Viernes 4 de noviembre



9,00. Panel integrado con un especialista por cada Didáctica Específica (Matemática, Lengua, Ciencias Naturales, Ciencias Sociales).

Tema: Líneas de investigación y principales debates en las Didácticas Específicas

10,30. Café.

11,00. Trabajo en comisiones

Intercambio de investigaciones y experiencias didácticas.


Intervalo para almorzar



14,30. Panel integrado con un especialista por cada Didáctica Específica (Matemática, Lengua, Ciencias Naturales, Ciencias Sociales).

Tema: ¿Cómo se define un problema de investigación en las Didácticas Específicas?

16,00. Trabajo en comisiones

Intercambio de investigaciones y experiencias didácticas.


20,00. Espectáculo Teatro de Títeres Tornavía, Centro de Teatro de Objeto. Escuela de Humanidades. UNSAM.


Sábado 5 de noviembre



9,00. Presentación del trabajo por comisiones. Conclusiones

11,00.Cierre de las Jornadas.

Entrega de certificados



Costo de inscripción



Hasta el 9/7/05

Hasta el 5/08/05


Hasta el 28/10/05


$ 70

$ 80

$ 100


$ 30

$ 40

$   50


$ 10

$ 15

$   20


Formas de pago : Pago mediante depósito ó transferencia bancaria en:


Cuenta Corriente en Pesos

Banco de la Nación Argentina - Sucursal San Martín

Cuenta Nº 313235/89

Denominación: Universidad Nacional de Gral. San Martín - Recursos Propios

CUIT: 30-66247391-6 3

C.B.U.: 0110040220000313235894


Personalmente en:

Escuela de Humanidades- Avda. 25 de mayo y Francia. Campus Miguelete- - San Martín (1650) – Prov. De Buenos Aires.  Lunes a Viernes de 11 a 20 hs. 



Se pueden inscribir en la siguiente dirección electrónica: 

ediante correo postal a Escuela de Humanidades- Avda. 25 de mayo y Francia. Campus Miguelete- - San Martín (1650) –- San Martín (1650) - Prov. de Buenos Aires.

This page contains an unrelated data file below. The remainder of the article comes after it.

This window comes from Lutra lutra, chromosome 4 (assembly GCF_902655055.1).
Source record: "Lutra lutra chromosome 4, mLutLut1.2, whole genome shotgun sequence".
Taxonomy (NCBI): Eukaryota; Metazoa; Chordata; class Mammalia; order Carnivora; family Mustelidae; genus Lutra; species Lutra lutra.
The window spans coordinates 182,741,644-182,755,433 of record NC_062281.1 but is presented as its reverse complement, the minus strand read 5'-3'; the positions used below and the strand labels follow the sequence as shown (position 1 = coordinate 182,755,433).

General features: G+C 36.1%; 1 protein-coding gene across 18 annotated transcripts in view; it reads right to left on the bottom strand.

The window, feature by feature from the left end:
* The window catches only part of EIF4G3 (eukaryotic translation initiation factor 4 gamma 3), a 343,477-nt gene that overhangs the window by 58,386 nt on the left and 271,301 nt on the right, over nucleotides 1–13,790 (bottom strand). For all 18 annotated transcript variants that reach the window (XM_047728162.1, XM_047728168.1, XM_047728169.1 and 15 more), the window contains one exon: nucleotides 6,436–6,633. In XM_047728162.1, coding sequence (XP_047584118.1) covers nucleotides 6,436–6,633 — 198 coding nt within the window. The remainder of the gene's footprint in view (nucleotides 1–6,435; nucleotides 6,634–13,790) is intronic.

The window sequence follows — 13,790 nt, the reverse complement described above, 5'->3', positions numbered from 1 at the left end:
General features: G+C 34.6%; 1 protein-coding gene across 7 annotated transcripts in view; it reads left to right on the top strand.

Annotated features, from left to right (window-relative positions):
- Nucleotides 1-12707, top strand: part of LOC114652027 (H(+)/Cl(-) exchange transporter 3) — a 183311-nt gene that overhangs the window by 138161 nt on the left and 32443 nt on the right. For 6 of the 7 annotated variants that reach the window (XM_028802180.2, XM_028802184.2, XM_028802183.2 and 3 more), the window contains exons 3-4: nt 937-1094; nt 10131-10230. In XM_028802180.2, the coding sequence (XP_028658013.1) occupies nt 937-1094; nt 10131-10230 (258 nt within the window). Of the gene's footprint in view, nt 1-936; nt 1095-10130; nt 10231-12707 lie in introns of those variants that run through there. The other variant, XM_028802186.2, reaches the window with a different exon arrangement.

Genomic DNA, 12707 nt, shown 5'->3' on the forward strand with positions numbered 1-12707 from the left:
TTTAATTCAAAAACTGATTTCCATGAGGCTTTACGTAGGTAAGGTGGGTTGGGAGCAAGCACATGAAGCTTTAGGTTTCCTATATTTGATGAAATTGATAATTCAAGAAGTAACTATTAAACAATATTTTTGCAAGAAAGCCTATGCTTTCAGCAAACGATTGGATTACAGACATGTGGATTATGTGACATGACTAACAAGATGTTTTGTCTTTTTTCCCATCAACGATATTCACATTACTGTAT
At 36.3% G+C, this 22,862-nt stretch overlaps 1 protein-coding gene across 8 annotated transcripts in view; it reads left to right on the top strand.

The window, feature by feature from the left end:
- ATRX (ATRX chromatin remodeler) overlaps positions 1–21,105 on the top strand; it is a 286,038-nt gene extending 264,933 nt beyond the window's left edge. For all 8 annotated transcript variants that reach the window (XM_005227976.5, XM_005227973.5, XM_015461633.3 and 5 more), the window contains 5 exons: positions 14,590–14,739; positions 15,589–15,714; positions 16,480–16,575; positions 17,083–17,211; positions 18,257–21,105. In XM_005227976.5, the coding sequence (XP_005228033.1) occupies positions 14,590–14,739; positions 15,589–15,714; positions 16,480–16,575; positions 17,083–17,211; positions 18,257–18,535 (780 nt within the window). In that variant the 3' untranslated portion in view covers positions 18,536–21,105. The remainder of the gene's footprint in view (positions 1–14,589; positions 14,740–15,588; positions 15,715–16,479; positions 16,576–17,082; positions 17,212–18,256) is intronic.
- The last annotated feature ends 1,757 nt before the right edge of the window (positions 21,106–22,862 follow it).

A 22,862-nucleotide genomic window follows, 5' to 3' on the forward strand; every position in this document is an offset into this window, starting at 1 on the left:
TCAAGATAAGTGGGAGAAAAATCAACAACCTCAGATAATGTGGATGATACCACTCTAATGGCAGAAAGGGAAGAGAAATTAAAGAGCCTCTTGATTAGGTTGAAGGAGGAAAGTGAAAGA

O por Fax al (54 – 11) 4580- 7275 / 7281 int. 11.


Importante: Para aceptar su inscripción será necesario la remisión de copia de boleta de depósito, transferencia ó factura de pago por correo postal o fax.






Tools for Teachers

announces its course:




18 and 19 July, 2005


at SBS Palermo - Coronel Diaz 1747, Capital Federal


Monday , July 18

10:00 to 13:00 Vulgar English


In this workshop we broach the subject of taboo words, vulgarities and insults. We discover the hidden meanings of innocent looking words and we reflect on how languages differ when expressing violence, anger and some biological processes. We attempt to answer the often asked question , “How do you say...” which lots of students put to us. We will listen to a comedian elaborating on the seven words you cannot say on the radio or TV. Participants will receive a full set of exercises, an answer key, and an annotated bibliography.



14:30 to 17:30 Advanced Language: Folks And Their Ways


You most likely know what a couch potato, a sugar daddy  or a rolling stone are, but what about a tough cookie, a gold digger or a jinx? In this workshop we will study the names given to different people according to their ways, i.e. those distinctive features that single them out. This is a lighthearted, fun session for the word lover packed with words not usually included even in advanced language textbooks, although they are certainly well known by most native speakers of English.



Tuesday, July 19

10:00 to 13:00 Humour in English


This is by no means a study of what English humour is, but a presentation of recorded passages by some famous comedians which will serve as a starting point for discussion and an analysis of linguistic items of interest. The session will also include a number of knock-knock jokes, and unintendedly funny—sometimes hilarious—texts which are most often  the result of wrong word order or punctuation.



14:30 to 17:30 The Power of Language


Language can hurt or heal, it can destroy or build. The language a speaker uses contributes to his/her model of the world and can reinforce either positive or negative beliefs, as whether you say you can or you can’t do something you will be right since language will inevitably influence your behaviour.